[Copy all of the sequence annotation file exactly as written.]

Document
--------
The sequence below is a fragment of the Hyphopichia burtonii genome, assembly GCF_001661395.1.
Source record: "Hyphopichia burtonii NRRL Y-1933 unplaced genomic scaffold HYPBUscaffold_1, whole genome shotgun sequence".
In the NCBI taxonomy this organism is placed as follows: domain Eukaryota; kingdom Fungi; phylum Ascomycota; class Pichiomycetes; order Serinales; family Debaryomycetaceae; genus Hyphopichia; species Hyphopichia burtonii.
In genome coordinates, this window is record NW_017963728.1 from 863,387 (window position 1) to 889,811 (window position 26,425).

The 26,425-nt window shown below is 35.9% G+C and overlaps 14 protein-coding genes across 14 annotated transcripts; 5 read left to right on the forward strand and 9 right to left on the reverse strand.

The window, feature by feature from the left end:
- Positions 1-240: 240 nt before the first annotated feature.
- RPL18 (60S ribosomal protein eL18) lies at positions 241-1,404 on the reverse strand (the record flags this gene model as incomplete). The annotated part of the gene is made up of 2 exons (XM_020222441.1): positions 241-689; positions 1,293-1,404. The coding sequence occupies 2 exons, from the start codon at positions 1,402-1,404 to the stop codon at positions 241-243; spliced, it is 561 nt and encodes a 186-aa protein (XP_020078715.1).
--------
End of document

The sequence below is a fragment of the Hyphopichia burtonii genome, assembly GCF_001661395.1.
Source record: "Hyphopichia burtonii NRRL Y-1933 unplaced genomic scaffold HYPBUscaffold_1, whole genome shotgun sequence".
In the NCBI taxonomy this organism is placed as follows: domain Eukaryota; kingdom Fungi; phylum Ascomycota; class Pichiomycetes; order Serinales; family Debaryomycetaceae; genus Hyphopichia; species Hyphopichia burtonii.
In genome coordinates, this window is record NW_017963728.1 from 863,387 (window position 1) to 889,811 (window position 26,425).

The 26,425-nt window shown below is 35.9% G+C and overlaps 14 protein-coding genes across 14 annotated transcripts; 5 read left to right on the forward strand and 9 right to left on the reverse strand.

The window, feature by feature from the left end:
- Positions 1-240: 240 nt before the first annotated feature.
- RPL18 (60S ribosomal protein eL18) lies at positions 241-1,404 on the reverse strand (the record flags this gene model as incomplete). The annotated part of the gene is made up of 2 exons (XM_020222441.1): positions 241-689; positions 1,293-1,404. The coding sequence occupies 2 exons, from the start codon at positions 1,402-1,404 to the stop codon at positions 241-243; spliced, it is 561 nt and encodes a 186-aa protein (XP_020078715.1).